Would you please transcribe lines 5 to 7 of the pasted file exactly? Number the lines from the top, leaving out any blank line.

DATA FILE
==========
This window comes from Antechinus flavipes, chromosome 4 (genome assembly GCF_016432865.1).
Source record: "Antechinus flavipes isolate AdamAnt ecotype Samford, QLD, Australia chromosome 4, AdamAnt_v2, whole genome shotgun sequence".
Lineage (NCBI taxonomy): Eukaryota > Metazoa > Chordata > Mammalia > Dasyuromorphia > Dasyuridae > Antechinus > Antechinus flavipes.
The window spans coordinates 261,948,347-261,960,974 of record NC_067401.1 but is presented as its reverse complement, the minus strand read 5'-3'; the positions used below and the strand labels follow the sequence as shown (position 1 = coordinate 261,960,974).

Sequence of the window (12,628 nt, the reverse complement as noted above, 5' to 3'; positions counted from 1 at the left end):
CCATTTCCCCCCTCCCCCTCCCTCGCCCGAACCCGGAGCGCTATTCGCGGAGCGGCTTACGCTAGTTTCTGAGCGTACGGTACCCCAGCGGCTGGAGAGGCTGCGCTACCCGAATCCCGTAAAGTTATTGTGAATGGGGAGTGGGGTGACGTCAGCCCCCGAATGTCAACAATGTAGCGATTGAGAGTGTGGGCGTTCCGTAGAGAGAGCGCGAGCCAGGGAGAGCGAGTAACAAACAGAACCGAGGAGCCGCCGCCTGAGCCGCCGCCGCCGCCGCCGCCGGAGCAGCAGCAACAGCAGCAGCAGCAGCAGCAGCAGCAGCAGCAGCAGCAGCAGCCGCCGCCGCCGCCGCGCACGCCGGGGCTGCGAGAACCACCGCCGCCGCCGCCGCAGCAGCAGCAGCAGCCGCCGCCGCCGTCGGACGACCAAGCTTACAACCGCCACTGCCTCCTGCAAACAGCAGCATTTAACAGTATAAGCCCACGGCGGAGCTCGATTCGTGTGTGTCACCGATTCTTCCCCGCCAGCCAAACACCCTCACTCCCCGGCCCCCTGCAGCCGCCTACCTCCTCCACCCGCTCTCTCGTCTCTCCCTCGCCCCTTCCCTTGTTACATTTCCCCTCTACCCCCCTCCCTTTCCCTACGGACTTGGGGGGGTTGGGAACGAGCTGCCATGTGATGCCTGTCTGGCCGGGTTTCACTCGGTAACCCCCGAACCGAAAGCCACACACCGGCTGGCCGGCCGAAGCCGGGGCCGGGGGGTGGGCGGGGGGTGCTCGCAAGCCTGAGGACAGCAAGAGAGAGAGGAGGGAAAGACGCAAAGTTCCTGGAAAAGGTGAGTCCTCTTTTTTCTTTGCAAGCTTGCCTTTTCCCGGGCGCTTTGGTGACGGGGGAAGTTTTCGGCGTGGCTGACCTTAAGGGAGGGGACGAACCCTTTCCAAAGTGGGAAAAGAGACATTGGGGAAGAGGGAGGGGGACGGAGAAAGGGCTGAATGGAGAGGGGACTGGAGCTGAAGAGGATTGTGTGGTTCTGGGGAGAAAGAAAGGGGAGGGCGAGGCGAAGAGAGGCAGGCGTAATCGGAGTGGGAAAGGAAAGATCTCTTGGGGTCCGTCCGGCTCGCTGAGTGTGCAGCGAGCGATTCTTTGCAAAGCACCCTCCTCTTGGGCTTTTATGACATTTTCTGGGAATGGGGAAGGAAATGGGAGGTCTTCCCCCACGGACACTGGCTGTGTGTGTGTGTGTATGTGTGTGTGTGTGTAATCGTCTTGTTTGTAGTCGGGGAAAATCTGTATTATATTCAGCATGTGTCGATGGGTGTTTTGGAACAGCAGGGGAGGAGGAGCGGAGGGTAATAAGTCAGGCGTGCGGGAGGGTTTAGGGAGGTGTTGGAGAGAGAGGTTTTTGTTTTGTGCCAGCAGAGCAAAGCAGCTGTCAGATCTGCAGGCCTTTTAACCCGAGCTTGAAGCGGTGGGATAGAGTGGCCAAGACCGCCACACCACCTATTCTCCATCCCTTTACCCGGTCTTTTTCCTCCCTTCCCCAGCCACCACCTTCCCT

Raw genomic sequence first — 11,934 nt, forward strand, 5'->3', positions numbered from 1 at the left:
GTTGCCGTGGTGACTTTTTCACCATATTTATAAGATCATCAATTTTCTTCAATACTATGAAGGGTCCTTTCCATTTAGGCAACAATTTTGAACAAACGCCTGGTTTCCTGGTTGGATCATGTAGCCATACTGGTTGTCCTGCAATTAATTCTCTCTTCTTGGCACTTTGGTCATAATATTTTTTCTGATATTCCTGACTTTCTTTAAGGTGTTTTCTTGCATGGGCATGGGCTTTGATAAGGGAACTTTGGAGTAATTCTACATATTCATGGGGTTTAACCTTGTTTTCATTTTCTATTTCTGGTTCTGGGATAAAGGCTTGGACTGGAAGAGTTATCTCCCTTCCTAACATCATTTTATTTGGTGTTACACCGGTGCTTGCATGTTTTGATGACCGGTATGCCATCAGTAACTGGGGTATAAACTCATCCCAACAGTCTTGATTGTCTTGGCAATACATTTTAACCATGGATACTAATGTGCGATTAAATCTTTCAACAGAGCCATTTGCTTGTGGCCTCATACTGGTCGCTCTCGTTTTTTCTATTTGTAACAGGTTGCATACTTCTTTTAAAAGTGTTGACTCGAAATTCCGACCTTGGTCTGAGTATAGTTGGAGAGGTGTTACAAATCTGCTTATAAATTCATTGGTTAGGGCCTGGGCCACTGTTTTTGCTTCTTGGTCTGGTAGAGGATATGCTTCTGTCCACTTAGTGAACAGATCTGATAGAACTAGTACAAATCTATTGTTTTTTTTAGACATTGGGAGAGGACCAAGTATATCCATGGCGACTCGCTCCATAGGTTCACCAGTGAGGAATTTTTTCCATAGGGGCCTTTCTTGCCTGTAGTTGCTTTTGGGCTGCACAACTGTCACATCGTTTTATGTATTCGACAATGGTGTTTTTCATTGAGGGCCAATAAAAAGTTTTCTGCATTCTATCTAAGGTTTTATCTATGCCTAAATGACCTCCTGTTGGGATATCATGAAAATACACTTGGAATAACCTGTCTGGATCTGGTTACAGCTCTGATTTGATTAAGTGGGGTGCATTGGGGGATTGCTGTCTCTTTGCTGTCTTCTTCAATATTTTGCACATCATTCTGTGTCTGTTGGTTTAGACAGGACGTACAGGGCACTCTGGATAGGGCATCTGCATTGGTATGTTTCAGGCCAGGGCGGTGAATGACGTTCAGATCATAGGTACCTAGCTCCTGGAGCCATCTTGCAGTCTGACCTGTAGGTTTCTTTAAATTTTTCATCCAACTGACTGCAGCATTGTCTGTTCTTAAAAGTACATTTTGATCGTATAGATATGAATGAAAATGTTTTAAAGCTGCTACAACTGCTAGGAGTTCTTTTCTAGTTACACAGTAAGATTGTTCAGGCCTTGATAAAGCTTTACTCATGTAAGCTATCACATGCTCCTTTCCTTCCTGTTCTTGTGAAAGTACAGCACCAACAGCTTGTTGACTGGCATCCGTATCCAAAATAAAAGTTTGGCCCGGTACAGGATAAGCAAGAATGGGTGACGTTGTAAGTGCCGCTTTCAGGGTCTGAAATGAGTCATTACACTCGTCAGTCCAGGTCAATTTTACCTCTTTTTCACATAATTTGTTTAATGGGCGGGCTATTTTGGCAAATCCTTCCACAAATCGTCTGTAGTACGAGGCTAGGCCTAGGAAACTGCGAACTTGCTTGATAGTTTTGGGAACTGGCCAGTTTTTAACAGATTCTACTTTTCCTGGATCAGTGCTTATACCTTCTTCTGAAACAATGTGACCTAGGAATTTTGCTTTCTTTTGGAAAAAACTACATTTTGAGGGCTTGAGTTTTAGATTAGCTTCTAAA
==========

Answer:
Sequence of the window (12,628 nt, the reverse complement as noted above, 5' to 3'; positions counted from 1 at the left end):
CCATTTCCCCCCTCCCCCTCCCTCGCCCGAACCCGGAGCGCTATTCGCGGAGCGGCTTACGCTAGTTTCTGAGCGTACGGTACCCCAGCGGCTGGAGAGGCTGCGCTACCCGAATCCCGTAAAGTTATTGTGAATGGGGAGTGGGGTGACGTCAGCCCCCGAATGTCAACAATGTAGCGATTGAGAGTGTGGGCGTTCCGTAGAGAGAGCGCGAGCCAGGGAGAGCGAGTAACAAACAGAACCGAGGAGCCGCCGCCTGAGCCGCCGCCGCCGCCGCCGCCGGAGCAGCAGCAACAGCAGCAGCAGCAGCAGCAGCAGCAGCAGCAGCAGCAGCAGCCGCCGCCGCCGCCGCGCACGCCGGGGCTGCGAGAACCACCGCCGCCGCCGCCGCAGCAGCAGCAGCAGCCGCCGCCGCCGTCGGACGACCAAGCTTACAACCGCCACTGCCTCCTGCAAACAGCAGCATTTAACAGTATAAGCCCACGGCGGAGCTCGATTCGTGTGTGTCACCGATTCTTCCCCGCCAGCCAAACACCCTCACTCCCCGGCCCCCTGCAGCCGCCTACCTCCTCCACCCGCTCTCTCGTCTCTCCCTCGCCCCTTCCCTTGTTACATTTCCCCTCTACCCCCCTCCCTTTCCCTACGGACTTGGGGGGGTTGGGAACGAGCTGCCATGTGATGCCTGTCTGGCCGGGTTTCACTCGGTAACCCCCGAACCGAAAGCCACACACCGGCTGGCCGGCCGAAGCCGGGGCCGGGGGGTGGGCGGGGGGTGCTCGCAAGCCTGAGGACAGCAAGAGAGAGAGGAGGGAAAGACGCAAAGTTCCTGGAAAAGGTGAGTCCTCTTTTTTCTTTGCAAGCTTGCCTTTTCCCGGGCGCTTTGGTGACGGGGGAAGTTTTCGGCGTGGCTGACCTTAAGGGAGGGGACGAACCCTTTCCAAAGTGGGAAAAGAGACATTGGGGAAGAGGGAGGGGGACGGAGAAAGGGCTGAATGGAGAGGGGACTGGAGCTGAAGAGGATTGTGTGGTTCTGGGGAGAAAGAAAGGGGAGGGCGAGGCGAAGAGAGGCAGGCGTAATCGGAGTGGGAAAGGAAAGATCTCTTGGGGTCCGTCCGGCTCGCTGAGTGTGCAGCGAGCGATTCTTTGCAAAGCACCCTCCTCTTGGGCTTTTATGACATTTTCTGGGAATGGGGAAGGAAATGGGAGGTCTTCCCCCACGGACACTGGCTGTGTGTGTGTGTGTATGTGTGTGTGTGTGTAATCGTCTTGTTTGTAGTCGGGGAAAATCTGTATTATATTCAGCATGTGTCGATGGGTGTTTTGGAACAGCAGGGGAGGAGGAGCGGAGGGTAATAAGTCAGGCGTGCGGGAGGGTTTAGGGAGGTGTTGGAGAGAGAGGTTTTTGTTTTGTGCCAGCAGAGCAAAGCAGCTGTCAGATCTGCAGGCCTTTTAACCCGAGCTTGAAGCGGTGGGATAGAGTGGCCAAGACCGCCACACCACCTATTCTCCATCCCTTTACCCGGTCTTTTTCCTCCCTTCCCCAGCCACCACCTTCCCT

Raw genomic sequence first — 11,934 nt, forward strand, 5'->3', positions numbered from 1 at the left: